Now, I promised to tell you about the “ghost” of the reservoir.  Well, it’s neither human nor animal, but metal.  “Huh?” you say?  The phantom is known as the Ghost Bridge.  When the reservoir is not in drought, the bridge is submerged.  However, in seasons where there’s a dearth of water, like this year, the water recedes enough for you to see a metal bridge that crosses from one bank to the other of the old river bed into the little settlement that had been there.  This year, we were in luck!  Behold some neat shots that I got.  You can tell by looking at the length of the bridge that the river must have been much narrower, originally-unless cars back then had aqualungs as standard equipment.  Some other people we talked to that day (from over six feet away and masked) told us that someone had placed pumpkins on the boulders on our side of the bridge entrance.  If you click on the first picture and look carefully, you can see an orange object.   If you click on the second picture, you can see those boundary-marking stone walls.   Boo!
As beautiful an embodiment of fall as this day was, it also presaged winter.  Not only was the weather brisk, but what I consider one of the first signs of winter appeared there:  hundreds of slate-colored juncos!  I love their slate blue coloring, with the white flash in their tails when they fly off and make a sound like little castanets!

 

Here are a few more shots of the foliage and  rocky landscape.

 

 

 

 

 

The End

An Autumn Walk in St. John’s Cemetery

Between Halloween and fall foliage, October seems the perfect month to post blogs on my cemetery visits.  St. John’s Cemetery is one of my favorites, a beautiful rural setting that was just starting to put on display its lovely autumn colors.  Unlike the rolling hills of some Romantic-style cemeteries, the layout is fairly flat, but it has a plethora of  old trees providing shade in summer and wonderful colors in the fall.  A river runs alongside with all kinds of  brush that serves as home to many different birds.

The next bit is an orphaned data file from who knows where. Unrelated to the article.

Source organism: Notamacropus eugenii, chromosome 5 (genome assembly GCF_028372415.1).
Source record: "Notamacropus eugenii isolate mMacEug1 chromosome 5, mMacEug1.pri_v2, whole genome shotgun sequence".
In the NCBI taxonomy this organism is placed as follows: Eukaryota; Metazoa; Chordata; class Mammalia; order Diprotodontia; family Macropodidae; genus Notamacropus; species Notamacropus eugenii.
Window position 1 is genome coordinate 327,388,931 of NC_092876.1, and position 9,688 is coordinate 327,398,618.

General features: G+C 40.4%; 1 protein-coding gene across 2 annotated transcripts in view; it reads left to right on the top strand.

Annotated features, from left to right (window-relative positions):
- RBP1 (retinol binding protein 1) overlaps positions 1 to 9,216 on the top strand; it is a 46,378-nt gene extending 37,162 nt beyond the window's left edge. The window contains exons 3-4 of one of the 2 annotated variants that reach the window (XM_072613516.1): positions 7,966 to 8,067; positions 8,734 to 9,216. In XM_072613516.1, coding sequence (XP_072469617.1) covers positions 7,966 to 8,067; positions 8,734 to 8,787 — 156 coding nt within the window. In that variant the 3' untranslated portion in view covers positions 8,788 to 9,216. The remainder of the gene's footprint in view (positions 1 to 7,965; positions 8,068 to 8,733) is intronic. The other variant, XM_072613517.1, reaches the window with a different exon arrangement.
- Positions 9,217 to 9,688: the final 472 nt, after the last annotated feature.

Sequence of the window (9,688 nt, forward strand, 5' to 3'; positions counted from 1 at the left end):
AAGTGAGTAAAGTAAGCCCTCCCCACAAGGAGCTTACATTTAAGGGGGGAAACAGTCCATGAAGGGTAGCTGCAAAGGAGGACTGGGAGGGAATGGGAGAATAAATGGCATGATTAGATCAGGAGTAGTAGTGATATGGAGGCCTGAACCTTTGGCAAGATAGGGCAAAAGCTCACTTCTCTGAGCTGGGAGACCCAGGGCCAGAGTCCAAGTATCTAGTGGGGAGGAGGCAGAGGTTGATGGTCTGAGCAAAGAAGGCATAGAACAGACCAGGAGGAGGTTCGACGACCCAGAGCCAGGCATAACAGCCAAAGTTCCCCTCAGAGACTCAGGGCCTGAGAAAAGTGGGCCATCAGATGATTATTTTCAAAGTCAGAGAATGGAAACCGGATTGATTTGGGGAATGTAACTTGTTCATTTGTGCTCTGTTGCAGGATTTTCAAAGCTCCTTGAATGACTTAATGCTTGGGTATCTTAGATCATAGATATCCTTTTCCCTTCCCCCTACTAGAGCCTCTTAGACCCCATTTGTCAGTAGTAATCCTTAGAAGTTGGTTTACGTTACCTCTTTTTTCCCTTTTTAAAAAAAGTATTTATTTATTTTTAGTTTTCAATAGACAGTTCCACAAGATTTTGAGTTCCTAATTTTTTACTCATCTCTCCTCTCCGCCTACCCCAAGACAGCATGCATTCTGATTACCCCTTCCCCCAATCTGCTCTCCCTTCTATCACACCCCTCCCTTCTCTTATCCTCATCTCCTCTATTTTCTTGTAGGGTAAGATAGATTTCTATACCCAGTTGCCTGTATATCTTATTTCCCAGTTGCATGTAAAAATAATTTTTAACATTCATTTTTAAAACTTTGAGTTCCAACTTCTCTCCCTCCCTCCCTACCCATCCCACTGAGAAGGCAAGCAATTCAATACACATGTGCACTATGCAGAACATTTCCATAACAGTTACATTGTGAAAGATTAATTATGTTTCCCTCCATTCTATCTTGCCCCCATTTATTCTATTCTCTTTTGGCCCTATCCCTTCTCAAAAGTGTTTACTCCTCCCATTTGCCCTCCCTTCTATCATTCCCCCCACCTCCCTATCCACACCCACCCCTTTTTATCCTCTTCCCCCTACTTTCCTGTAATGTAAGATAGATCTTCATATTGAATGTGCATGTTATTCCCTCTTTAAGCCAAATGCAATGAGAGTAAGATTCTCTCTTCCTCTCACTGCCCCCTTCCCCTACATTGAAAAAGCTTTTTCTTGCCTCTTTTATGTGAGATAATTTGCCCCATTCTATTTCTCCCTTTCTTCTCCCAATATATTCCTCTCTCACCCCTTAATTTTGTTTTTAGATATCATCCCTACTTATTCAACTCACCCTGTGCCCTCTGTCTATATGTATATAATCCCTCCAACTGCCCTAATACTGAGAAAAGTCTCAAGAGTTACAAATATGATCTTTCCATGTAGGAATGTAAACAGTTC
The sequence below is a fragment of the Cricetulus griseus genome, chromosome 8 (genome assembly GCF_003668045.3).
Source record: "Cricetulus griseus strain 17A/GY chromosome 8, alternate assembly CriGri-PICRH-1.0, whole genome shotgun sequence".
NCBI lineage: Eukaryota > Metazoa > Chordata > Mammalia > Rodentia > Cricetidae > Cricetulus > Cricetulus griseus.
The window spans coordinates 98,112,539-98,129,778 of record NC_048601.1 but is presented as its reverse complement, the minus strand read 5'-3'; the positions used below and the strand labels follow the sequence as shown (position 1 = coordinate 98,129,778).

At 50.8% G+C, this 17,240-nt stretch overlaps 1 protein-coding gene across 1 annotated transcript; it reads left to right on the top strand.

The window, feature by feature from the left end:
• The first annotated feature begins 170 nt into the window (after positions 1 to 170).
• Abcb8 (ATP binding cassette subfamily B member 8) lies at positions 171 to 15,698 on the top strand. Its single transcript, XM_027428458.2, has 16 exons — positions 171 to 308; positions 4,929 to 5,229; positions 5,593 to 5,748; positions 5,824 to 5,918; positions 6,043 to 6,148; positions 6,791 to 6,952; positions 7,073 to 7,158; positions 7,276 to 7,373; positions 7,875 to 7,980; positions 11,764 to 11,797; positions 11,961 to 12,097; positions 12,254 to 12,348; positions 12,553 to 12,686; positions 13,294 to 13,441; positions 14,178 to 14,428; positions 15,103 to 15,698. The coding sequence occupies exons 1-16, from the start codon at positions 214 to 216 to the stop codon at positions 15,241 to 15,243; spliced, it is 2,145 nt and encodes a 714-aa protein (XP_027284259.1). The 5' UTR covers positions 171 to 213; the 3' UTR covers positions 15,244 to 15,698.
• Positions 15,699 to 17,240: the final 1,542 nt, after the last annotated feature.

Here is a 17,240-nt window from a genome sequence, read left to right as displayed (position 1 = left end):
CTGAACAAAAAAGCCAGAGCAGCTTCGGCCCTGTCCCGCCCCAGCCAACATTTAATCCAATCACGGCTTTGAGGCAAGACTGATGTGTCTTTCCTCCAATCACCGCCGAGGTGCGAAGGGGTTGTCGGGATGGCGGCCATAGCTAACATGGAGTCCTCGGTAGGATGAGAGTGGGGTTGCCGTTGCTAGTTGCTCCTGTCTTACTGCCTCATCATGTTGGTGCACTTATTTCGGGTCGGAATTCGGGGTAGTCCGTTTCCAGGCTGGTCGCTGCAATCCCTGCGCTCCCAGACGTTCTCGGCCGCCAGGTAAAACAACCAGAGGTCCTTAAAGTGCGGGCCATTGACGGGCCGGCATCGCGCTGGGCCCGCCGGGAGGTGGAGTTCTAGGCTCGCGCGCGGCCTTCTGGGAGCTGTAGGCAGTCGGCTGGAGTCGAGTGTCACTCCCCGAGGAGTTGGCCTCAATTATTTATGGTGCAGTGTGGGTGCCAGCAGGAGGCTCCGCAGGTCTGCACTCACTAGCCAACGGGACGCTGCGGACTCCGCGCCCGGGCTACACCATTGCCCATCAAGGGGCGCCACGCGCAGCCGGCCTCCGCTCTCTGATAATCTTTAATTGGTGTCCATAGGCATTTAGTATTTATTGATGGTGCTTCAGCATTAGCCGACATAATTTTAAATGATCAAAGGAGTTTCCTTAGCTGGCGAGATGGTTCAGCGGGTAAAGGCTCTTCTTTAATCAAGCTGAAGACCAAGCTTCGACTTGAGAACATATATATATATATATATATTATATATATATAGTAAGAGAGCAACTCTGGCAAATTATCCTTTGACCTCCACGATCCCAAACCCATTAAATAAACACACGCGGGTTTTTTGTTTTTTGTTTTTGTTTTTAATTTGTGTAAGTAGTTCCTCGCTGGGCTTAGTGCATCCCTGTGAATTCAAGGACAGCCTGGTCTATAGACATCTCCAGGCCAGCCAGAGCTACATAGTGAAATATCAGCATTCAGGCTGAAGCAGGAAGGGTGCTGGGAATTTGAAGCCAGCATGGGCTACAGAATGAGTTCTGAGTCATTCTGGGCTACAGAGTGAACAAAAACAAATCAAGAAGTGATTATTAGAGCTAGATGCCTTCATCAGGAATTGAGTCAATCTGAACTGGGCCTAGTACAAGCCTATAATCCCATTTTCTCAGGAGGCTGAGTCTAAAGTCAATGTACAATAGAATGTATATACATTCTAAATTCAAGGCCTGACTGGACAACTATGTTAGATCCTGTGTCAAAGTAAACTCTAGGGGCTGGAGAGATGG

There is plenty of beautiful statuary in this cemetery, as well.  Some of it shows magnificently against the backdrop of autumn’s leafy splendor.  Here we’ve got Jesus.
And here we have a sad woman shouldering the sacred cross, perhaps striving to lift the burden from Christ’s shoulders with repenting her sins.
There are so many beautiful statues here celebrating Catholic figures of holiness-many of which you won’t find in non-Catholic cemeteries.  We found many different versions of the Virgin Mary.  These are some  especially interesting ones.  This monument evokes the Infant of Prague motif.

 

 

These other two images of Mary are intriguing as well.  The first figure reminds me of Our Lady or Lourdes or of Fatima.  The second shows her crowned Queen of Earth and the Heavens, with the Christ child.

 

 

 

 

 

 

The images of angels were fascinating, too.  I love this relief that seems to show Saint Michael, sword in hand, ready for Someone Special.

 

 

 

 

 

However this exquisite carving of an angel struck me the deepest.  I’m including more than one shot, I’m so impressed with it.  Look at the deep contemplation in the features.  What is this angel thinking?  Brooding on the fall of some many angels and humans once bright with promise?  Or is there a trace of a smile in the subtle shaping of his cheeks and lips?  Take time to delight in how the material of his gown seems to drape gracefully as a part of his body.  What does he hold tucked behind?  A sword or a staff?  The features are so gracefully, believably carved that not a single Dr. Who fan would blink in his presence.